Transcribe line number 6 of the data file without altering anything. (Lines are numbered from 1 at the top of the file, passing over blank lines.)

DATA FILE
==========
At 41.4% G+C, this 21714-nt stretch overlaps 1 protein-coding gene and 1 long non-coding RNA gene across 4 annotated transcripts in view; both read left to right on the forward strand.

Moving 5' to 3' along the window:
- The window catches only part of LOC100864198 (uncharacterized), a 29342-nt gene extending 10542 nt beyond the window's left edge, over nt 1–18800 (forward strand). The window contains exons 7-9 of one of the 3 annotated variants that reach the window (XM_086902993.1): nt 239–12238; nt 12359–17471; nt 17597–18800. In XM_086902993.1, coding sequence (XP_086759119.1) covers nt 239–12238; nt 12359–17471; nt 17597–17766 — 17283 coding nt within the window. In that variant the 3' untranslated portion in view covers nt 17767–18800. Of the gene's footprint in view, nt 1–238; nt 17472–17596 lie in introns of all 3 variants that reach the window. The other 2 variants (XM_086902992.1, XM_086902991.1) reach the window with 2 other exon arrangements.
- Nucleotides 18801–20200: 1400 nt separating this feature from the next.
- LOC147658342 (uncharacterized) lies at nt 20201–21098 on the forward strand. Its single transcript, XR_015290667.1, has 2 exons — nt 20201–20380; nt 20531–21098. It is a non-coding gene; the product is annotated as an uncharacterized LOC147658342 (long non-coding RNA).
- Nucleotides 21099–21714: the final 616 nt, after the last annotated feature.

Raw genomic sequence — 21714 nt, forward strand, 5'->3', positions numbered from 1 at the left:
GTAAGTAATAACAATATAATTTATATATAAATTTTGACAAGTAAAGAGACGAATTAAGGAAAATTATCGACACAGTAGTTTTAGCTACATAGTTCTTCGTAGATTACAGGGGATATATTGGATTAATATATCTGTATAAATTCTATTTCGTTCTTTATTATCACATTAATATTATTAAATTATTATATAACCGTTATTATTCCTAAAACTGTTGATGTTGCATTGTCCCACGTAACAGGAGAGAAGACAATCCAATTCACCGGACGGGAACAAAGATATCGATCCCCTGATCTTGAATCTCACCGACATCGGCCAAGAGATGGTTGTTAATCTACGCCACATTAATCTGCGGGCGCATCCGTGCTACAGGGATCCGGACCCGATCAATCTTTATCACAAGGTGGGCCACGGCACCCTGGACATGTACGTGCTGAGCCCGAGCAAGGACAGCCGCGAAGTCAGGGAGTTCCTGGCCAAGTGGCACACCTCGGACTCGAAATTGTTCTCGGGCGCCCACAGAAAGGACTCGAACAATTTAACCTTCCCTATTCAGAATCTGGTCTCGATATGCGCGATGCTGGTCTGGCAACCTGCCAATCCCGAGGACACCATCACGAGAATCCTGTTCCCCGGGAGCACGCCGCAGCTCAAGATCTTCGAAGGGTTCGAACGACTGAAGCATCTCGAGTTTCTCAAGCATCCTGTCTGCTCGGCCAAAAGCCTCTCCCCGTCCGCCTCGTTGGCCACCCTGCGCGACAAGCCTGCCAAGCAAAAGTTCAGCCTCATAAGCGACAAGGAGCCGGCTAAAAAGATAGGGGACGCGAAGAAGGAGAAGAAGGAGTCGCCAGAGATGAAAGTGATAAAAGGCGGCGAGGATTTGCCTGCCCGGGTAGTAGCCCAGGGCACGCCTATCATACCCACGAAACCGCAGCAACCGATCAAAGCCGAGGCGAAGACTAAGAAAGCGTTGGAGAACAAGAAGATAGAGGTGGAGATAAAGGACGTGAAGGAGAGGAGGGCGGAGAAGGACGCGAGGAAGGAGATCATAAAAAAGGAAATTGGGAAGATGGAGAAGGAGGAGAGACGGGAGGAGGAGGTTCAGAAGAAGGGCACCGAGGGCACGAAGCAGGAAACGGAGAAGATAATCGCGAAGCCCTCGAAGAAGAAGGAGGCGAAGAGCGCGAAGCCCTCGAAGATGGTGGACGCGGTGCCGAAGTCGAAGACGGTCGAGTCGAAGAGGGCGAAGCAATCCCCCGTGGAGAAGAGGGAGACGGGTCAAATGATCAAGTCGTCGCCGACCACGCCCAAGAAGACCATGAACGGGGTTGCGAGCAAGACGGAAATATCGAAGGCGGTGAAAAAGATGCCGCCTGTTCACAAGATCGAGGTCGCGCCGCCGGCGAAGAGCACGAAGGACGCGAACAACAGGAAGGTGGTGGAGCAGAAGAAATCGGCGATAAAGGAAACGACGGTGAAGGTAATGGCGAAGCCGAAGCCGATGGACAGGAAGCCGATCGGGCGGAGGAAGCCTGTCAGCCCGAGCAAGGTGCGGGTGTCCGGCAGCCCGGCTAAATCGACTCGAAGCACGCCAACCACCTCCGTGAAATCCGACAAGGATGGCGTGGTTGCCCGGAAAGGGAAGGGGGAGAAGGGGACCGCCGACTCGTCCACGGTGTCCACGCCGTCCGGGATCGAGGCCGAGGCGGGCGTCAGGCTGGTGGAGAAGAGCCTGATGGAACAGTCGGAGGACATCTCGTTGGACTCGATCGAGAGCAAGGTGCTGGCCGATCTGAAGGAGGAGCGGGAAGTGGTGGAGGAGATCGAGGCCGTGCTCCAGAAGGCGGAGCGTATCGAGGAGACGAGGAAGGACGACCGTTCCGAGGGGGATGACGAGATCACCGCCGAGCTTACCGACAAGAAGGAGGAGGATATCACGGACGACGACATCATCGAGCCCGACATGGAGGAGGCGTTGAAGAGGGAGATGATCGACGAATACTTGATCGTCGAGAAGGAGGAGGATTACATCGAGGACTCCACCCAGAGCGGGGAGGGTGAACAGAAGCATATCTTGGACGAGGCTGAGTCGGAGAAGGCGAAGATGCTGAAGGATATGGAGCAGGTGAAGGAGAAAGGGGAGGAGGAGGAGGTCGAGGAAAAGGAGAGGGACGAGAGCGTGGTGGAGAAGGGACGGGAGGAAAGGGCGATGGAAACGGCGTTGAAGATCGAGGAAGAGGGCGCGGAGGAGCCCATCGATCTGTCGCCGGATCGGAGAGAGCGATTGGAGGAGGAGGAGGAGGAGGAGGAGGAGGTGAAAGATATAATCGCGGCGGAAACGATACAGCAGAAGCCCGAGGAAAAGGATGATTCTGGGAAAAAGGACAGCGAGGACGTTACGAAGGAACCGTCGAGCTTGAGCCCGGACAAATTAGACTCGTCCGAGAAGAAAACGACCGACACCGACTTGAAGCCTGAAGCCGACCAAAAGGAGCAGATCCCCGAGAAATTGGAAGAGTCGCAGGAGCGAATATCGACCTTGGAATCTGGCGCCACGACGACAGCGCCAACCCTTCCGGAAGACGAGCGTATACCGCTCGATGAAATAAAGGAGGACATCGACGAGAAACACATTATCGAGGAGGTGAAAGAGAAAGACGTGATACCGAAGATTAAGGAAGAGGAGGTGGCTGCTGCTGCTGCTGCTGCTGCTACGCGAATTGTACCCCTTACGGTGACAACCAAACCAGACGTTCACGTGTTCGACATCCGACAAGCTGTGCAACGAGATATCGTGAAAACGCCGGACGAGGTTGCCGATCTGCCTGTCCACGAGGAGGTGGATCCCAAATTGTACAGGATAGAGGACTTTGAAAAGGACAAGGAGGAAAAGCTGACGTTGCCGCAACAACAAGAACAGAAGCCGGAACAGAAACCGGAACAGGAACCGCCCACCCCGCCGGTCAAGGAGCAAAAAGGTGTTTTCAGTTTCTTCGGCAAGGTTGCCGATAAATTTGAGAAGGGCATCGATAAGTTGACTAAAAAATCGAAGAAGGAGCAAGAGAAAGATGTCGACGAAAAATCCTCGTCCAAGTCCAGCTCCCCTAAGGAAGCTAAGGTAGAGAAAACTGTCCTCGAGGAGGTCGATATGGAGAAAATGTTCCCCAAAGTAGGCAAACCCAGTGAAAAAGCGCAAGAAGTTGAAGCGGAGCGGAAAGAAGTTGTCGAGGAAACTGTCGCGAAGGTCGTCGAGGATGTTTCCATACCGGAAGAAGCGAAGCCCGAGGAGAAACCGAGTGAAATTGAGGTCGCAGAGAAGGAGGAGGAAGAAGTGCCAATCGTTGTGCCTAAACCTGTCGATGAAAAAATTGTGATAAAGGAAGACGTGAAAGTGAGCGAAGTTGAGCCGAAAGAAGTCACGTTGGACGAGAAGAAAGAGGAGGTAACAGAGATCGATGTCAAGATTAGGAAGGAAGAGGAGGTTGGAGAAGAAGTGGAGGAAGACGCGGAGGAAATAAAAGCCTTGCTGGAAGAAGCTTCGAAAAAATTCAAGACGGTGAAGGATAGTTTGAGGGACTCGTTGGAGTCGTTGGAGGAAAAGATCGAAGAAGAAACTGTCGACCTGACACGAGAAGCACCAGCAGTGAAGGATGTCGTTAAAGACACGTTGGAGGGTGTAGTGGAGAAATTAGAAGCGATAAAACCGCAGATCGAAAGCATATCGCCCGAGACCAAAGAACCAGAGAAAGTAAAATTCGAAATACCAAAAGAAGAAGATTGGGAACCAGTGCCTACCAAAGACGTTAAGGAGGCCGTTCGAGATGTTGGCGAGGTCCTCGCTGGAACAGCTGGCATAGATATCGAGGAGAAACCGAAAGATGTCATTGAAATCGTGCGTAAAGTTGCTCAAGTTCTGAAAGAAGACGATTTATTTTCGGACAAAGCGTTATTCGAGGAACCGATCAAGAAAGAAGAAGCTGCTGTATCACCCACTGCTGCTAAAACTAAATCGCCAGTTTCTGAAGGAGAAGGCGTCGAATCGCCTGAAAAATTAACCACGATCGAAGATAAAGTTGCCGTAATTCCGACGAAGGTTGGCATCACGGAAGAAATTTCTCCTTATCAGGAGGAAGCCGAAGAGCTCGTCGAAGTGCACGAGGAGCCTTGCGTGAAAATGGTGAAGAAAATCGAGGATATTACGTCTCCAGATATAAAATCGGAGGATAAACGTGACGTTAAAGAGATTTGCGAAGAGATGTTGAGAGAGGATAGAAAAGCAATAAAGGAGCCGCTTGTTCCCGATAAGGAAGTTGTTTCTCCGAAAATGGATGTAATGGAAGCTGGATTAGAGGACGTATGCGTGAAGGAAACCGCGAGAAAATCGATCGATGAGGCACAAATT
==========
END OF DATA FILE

- Nucleotides 21099–21714: the final 616 nt, after the last annotated feature.